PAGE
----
Too much praise or constructive criticism is not good. Too much criticism will lead to the student thinking there is something wrong with them. Too much praise doesn’t push the student to make progress, which is why it is essential to incorporate both in your classroom.

4. Connect with the students on a more personal basis.

Your job is to not only teach your subject, but your job is also to care. Students are more likely to perform in the classroom if they know that you genuinely care for them. Go out of your way to get to know your students on a more personal basis. You don’t need to know everything about them, but it is good to know each student a little. Knowing your students creates a better student-to-teacher connection.

A student is more likely to do well if they feel a connection with their teacher. It will also help you to give relatable examples while teaching. It allows you to see where your students are having the most challenges and help them break those barriers so they can perform in your class.

5. Help Build Their Confidence

I remember being horrible in specific subjects like reading, writing, and science. I think the only subject I was truly good at was math. It would make me feel that I am dumb and that the other kids were smarter than me. That affected my confidence. Although feeling dumb had nothing to do with my teachers, it is the teacher’s responsibility to try their best to build it.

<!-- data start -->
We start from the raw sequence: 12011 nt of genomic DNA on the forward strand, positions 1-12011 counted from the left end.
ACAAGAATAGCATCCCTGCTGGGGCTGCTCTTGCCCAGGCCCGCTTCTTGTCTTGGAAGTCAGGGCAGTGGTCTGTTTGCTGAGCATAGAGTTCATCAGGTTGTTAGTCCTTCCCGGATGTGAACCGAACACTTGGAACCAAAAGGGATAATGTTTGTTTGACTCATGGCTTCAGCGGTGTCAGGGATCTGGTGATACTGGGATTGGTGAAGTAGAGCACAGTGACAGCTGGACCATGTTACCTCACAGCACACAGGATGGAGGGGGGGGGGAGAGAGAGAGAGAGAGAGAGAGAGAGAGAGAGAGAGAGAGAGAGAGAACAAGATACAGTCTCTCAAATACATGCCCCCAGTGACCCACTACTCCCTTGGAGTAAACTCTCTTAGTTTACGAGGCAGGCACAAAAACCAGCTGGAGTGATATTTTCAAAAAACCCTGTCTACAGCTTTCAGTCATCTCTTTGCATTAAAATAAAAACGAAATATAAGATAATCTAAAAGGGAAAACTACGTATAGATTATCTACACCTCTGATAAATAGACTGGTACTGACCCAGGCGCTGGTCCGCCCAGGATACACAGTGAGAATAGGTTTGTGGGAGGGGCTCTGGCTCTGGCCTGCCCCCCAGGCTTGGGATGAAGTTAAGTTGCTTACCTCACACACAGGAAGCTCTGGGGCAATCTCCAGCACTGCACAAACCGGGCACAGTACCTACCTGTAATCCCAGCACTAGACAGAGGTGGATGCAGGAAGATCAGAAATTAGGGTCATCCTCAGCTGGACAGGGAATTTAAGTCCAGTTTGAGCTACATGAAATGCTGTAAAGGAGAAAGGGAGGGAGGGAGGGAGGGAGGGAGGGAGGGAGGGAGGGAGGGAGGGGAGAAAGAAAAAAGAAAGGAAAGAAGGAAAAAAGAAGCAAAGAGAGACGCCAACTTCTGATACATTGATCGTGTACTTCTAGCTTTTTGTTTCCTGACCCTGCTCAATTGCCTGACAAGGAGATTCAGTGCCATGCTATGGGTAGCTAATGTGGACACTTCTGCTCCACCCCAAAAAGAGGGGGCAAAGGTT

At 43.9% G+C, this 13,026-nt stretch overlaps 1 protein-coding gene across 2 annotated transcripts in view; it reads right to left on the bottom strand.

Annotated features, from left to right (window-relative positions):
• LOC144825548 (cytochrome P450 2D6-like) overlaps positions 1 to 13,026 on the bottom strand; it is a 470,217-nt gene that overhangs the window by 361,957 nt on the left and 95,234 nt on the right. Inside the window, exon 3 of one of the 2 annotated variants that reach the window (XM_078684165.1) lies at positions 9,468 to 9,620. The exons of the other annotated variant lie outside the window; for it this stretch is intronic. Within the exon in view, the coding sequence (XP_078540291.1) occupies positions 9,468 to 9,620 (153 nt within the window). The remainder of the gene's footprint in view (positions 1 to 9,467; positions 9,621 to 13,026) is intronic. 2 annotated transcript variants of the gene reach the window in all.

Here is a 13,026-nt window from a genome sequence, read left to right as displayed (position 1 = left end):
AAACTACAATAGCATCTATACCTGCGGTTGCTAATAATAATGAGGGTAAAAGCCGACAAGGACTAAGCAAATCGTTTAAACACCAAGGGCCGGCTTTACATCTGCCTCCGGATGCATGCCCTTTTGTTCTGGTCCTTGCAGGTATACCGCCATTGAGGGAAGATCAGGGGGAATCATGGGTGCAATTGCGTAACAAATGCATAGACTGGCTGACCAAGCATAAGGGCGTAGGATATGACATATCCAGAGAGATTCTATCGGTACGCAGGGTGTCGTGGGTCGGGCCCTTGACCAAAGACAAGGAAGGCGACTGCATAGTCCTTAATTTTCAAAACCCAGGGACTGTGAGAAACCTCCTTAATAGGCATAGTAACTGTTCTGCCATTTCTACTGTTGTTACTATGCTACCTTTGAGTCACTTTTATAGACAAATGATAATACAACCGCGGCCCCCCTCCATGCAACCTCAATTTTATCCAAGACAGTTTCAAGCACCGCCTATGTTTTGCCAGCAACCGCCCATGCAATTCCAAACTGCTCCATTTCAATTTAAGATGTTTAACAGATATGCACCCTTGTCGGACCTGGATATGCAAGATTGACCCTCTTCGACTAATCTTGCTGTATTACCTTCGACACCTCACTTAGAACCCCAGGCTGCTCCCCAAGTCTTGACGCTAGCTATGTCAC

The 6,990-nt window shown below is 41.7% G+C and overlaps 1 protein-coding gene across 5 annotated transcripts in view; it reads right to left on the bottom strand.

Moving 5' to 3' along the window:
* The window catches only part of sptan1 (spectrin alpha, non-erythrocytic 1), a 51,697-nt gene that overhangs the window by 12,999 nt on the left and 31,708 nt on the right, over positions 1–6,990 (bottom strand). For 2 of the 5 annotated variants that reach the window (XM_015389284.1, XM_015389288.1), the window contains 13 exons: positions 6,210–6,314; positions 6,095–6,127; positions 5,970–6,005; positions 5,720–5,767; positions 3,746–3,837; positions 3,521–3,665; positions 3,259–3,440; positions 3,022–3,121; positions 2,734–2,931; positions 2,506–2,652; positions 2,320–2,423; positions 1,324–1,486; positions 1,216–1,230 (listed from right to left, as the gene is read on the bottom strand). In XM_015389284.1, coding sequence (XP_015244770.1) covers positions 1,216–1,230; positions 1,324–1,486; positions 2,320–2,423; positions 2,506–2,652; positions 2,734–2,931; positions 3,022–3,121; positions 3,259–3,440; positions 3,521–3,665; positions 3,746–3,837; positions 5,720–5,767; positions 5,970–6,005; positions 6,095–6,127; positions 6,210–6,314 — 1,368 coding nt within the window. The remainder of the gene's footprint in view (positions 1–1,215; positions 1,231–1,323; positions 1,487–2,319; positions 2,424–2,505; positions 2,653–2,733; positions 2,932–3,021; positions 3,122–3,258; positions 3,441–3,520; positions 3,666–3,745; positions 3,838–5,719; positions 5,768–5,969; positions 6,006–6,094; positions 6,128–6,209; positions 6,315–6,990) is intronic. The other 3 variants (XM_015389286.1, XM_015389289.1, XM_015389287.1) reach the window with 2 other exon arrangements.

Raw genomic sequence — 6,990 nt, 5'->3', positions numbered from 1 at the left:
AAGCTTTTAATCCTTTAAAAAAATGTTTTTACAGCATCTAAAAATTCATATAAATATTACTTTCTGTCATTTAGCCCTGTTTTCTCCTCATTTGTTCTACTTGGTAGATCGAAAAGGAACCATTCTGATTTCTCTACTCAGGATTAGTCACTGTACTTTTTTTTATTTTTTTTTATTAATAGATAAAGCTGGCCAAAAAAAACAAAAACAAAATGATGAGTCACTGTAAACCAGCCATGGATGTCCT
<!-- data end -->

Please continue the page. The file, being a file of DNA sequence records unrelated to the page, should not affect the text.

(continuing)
How can you do that as an educator?

Show students that it is ok to make mistakes.

No one likes to feel they made a mistake and then get belittled for it. Make your classroom a judge-free zone. When a student makes a mistake, provide the necessary feedback to get better and move on. Make it ok for them to correct you when you make mistakes, which shows that no one is perfect, not even adults. Embrace a growth mindset.

Set your students up for success.

Set clear expectations and specific/realistic goals for your students. Do your best to provide the right amount of resources for your students to succeed. Make your email or office hours available for students who need further instruction.

Record lectures if your school allows them. The recording will allow students to review the lessons again if they don’t understand them. Have review sessions before your test. Provide the best opportunity for your student to succeed. If they don’t do well, it won’t be because you didn’t do your best to provide them with everything; it will be because of a student’s lack of effort.


Cut yourself some slack if your students are not motivated. Many of these factors have nothing to do with you. They are facing challenges at home, and that can affect them in school. Your job as an educator is to do your best to help students feel motivated in the classroom. When motivating students to learn, measure what works and what doesn’t work. Do more of what works and eliminate the strategies that don’t work.

If you want to share the best virtual learning strategies with your students, visit my article I wrote six months ago. (5 Virtual Learning Ideas for Better Grades)

Best of luck!!